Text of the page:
Alright so we were all ready to whip up something snarky about this latest feel-good road safety PSA (it's a trend, you know) until we realized the message within the three minute video is a very important one. We need to slow down. Not just on the road but it life. In every aspect of our lives. We move too fast. Eat too quickly and drive too fast. And this makes us tense and uneasy and takes a toll on out bodies.
We need to breathe. To breath slowly as this PSA encourages. And to appreciate that slow breath and its importance. And to understand that getting there a few minutes earlier really isn't worth the harm life's constant race places upon us.
Some nice work from the Road Safety Council of Western Australia
Pretty soon, New York's hottest sports fan is going to run out of teams to support with her bootylicious antics. Tehmeena Afzal, who has already lent her giants to the New York Giants and inflated passion for the New York Knicks, can currently be seen in an ode to the New York Mets that gives us a peek at what baseball might look like if it had a Lingerie Bowl.
And you just might not look at a bat the same way after viewing this video.
We like the logic of this new Hardee's commercial from David & Goliath (who, we wish, would email us instead of slapping a YouTube copyright violation on our ass if they'd like us to remove a spot) that continues the brand's tradition of using hot women in bikinis to sell their sandwiches.
To help everyone remember how great their new charbroiled turkey burger is, the brand hired Miss Turkey and placed her in a bikini with tiny pictures of its charbroiled turkey burger. Explaining this approach, the voiceover concludes with, "And that's just the way it is."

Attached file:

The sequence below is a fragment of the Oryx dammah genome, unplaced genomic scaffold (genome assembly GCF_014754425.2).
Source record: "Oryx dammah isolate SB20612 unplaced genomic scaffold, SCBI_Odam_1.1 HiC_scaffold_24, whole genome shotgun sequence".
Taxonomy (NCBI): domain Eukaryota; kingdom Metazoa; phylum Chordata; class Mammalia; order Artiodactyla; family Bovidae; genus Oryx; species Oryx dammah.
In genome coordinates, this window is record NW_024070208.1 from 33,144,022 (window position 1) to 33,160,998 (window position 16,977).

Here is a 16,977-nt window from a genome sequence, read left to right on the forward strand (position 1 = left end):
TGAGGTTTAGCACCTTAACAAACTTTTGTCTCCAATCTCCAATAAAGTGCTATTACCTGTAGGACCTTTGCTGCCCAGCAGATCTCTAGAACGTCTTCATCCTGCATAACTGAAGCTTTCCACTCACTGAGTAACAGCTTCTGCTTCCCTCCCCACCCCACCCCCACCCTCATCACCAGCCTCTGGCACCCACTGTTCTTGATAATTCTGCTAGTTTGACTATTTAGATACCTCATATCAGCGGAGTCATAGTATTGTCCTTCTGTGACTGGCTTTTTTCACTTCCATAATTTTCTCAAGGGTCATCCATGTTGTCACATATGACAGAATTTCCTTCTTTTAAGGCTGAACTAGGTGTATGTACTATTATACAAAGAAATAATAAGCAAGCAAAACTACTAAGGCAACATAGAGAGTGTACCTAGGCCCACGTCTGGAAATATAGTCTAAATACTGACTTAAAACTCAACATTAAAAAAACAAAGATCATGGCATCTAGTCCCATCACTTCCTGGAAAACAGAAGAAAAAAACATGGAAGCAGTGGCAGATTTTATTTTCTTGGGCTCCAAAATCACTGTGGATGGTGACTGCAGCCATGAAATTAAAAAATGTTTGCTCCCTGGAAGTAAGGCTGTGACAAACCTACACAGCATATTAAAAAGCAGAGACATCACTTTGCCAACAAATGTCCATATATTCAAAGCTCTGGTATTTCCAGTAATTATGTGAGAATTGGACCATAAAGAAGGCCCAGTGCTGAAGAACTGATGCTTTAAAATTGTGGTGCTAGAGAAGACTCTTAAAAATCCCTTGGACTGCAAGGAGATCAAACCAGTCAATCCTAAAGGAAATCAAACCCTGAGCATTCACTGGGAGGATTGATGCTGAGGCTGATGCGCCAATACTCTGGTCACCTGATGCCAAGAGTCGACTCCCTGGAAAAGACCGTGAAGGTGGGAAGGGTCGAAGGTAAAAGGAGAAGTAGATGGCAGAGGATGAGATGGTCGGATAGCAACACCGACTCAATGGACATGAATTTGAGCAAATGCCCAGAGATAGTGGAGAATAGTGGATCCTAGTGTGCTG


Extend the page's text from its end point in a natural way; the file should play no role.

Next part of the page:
Never before have we heard such truism in a commercial and the complete, unapologetic acknowledgement that sex will, and forever, be used to sell. Nice work, David & Goliath. But please stop tarnishing our image on YouTube by complaining to them about videos YOU sent to us. OK? Are we cool now?
Aflac today announced plans for a nationwide casting call to find a new voice for the Aflac Duck. The company plans to hold auditions in six cities across the US during the first week of April.
Live auditions will be held in New York City, Los Angeles, Chicago, Las Vegas, Austin and Atlanta. The online casting call is open today and will remain open until April 1, 2011 at midnight Pacific time.
Since 2000, the Aflac Duck has appeared in 52 television ads and numerous radio ads and is said to have increased brand recognition from slightly more than 10 percent to 93 percent. The Aflac Duck is also a symbol of the company's philanthropic cause which has raised more than $62 million for the treatment and research of childhood cancer.
- Here's the second episode of Denny's Always Open from Gotham and DumbDumb. This one stars Sarah Silverman.
- New $7 million campaign says there's much more to do in Vegas than just gamble.
- Zoe Deschanel looks nothing like herself in a new Rimmel London campaign.
- H&M censors Gisele Bundchen for Middle East ad campaign.
So what happens when an ad exec is unhappy with what he sees around him? He gets everyone in his agency to get behind his pet project for pro bono account work. And that's just what Paul Venables, founder of San Francisco's Venables Bell & Partners did when he became upset of the plight of public schools in Marin county California.